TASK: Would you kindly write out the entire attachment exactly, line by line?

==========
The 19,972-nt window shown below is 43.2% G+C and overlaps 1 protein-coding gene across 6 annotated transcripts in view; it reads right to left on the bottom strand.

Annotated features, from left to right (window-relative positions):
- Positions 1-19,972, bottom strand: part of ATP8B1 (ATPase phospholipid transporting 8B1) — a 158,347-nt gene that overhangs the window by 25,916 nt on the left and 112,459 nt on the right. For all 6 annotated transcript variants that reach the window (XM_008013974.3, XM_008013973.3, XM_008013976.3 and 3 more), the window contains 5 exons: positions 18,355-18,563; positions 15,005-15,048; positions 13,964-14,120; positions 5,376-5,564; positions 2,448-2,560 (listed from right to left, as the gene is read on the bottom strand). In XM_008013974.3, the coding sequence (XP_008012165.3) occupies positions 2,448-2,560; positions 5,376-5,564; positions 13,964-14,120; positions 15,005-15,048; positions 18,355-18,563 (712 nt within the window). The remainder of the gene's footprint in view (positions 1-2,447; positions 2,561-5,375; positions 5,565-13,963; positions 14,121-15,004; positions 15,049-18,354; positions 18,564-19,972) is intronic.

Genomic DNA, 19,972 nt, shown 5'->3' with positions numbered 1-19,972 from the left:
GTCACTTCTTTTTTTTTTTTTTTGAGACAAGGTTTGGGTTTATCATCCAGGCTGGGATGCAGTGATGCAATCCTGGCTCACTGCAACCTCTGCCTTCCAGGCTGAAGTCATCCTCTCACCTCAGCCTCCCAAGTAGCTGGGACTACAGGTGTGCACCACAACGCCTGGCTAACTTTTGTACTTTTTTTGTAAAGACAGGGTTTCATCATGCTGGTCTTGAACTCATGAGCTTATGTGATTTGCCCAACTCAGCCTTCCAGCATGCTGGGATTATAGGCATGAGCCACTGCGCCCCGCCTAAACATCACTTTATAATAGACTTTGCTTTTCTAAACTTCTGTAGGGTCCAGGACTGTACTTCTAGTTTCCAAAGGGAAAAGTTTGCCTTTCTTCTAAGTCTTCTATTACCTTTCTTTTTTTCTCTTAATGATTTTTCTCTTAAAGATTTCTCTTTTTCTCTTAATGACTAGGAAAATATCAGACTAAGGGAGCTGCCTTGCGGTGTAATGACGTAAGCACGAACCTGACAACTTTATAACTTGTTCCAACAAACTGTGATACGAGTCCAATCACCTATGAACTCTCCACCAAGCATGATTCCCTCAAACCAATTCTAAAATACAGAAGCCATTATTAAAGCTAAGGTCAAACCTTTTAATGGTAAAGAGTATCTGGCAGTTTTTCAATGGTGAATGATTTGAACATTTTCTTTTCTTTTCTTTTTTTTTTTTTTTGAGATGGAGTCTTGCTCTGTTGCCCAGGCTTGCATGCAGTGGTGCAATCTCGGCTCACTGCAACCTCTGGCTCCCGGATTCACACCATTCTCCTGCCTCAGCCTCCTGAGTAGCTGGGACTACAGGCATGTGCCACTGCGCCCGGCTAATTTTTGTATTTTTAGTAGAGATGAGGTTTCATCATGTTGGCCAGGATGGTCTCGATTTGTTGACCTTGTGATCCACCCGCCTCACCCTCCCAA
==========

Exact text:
The 19,972-nt window shown below is 43.2% G+C and overlaps 1 protein-coding gene across 6 annotated transcripts in view; it reads right to left on the bottom strand.

Annotated features, from left to right (window-relative positions):
- Positions 1-19,972, bottom strand: part of ATP8B1 (ATPase phospholipid transporting 8B1) — a 158,347-nt gene that overhangs the window by 25,916 nt on the left and 112,459 nt on the right. For all 6 annotated transcript variants that reach the window (XM_008013974.3, XM_008013973.3, XM_008013976.3 and 3 more), the window contains 5 exons: positions 18,355-18,563; positions 15,005-15,048; positions 13,964-14,120; positions 5,376-5,564; positions 2,448-2,560 (listed from right to left, as the gene is read on the bottom strand). In XM_008013974.3, the coding sequence (XP_008012165.3) occupies positions 2,448-2,560; positions 5,376-5,564; positions 13,964-14,120; positions 15,005-15,048; positions 18,355-18,563 (712 nt within the window). The remainder of the gene's footprint in view (positions 1-2,447; positions 2,561-5,375; positions 5,565-13,963; positions 14,121-15,004; positions 15,049-18,354; positions 18,564-19,972) is intronic.

Genomic DNA, 19,972 nt, shown 5'->3' with positions numbered 1-19,972 from the left:
GTCACTTCTTTTTTTTTTTTTTTGAGACAAGGTTTGGGTTTATCATCCAGGCTGGGATGCAGTGATGCAATCCTGGCTCACTGCAACCTCTGCCTTCCAGGCTGAAGTCATCCTCTCACCTCAGCCTCCCAAGTAGCTGGGACTACAGGTGTGCACCACAACGCCTGGCTAACTTTTGTACTTTTTTTGTAAAGACAGGGTTTCATCATGCTGGTCTTGAACTCATGAGCTTATGTGATTTGCCCAACTCAGCCTTCCAGCATGCTGGGATTATAGGCATGAGCCACTGCGCCCCGCCTAAACATCACTTTATAATAGACTTTGCTTTTCTAAACTTCTGTAGGGTCCAGGACTGTACTTCTAGTTTCCAAAGGGAAAAGTTTGCCTTTCTTCTAAGTCTTCTATTACCTTTCTTTTTTTCTCTTAATGATTTTTCTCTTAAAGATTTCTCTTTTTCTCTTAATGACTAGGAAAATATCAGACTAAGGGAGCTGCCTTGCGGTGTAATGACGTAAGCACGAACCTGACAACTTTATAACTTGTTCCAACAAACTGTGATACGAGTCCAATCACCTATGAACTCTCCACCAAGCATGATTCCCTCAAACCAATTCTAAAATACAGAAGCCATTATTAAAGCTAAGGTCAAACCTTTTAATGGTAAAGAGTATCTGGCAGTTTTTCAATGGTGAATGATTTGAACATTTTCTTTTCTTTTCTTTTTTTTTTTTTTTGAGATGGAGTCTTGCTCTGTTGCCCAGGCTTGCATGCAGTGGTGCAATCTCGGCTCACTGCAACCTCTGGCTCCCGGATTCACACCATTCTCCTGCCTCAGCCTCCTGAGTAGCTGGGACTACAGGCATGTGCCACTGCGCCCGGCTAATTTTTGTATTTTTAGTAGAGATGAGGTTTCATCATGTTGGCCAGGATGGTCTCGATTTGTTGACCTTGTGATCCACCCGCCTCACCCTCCCAA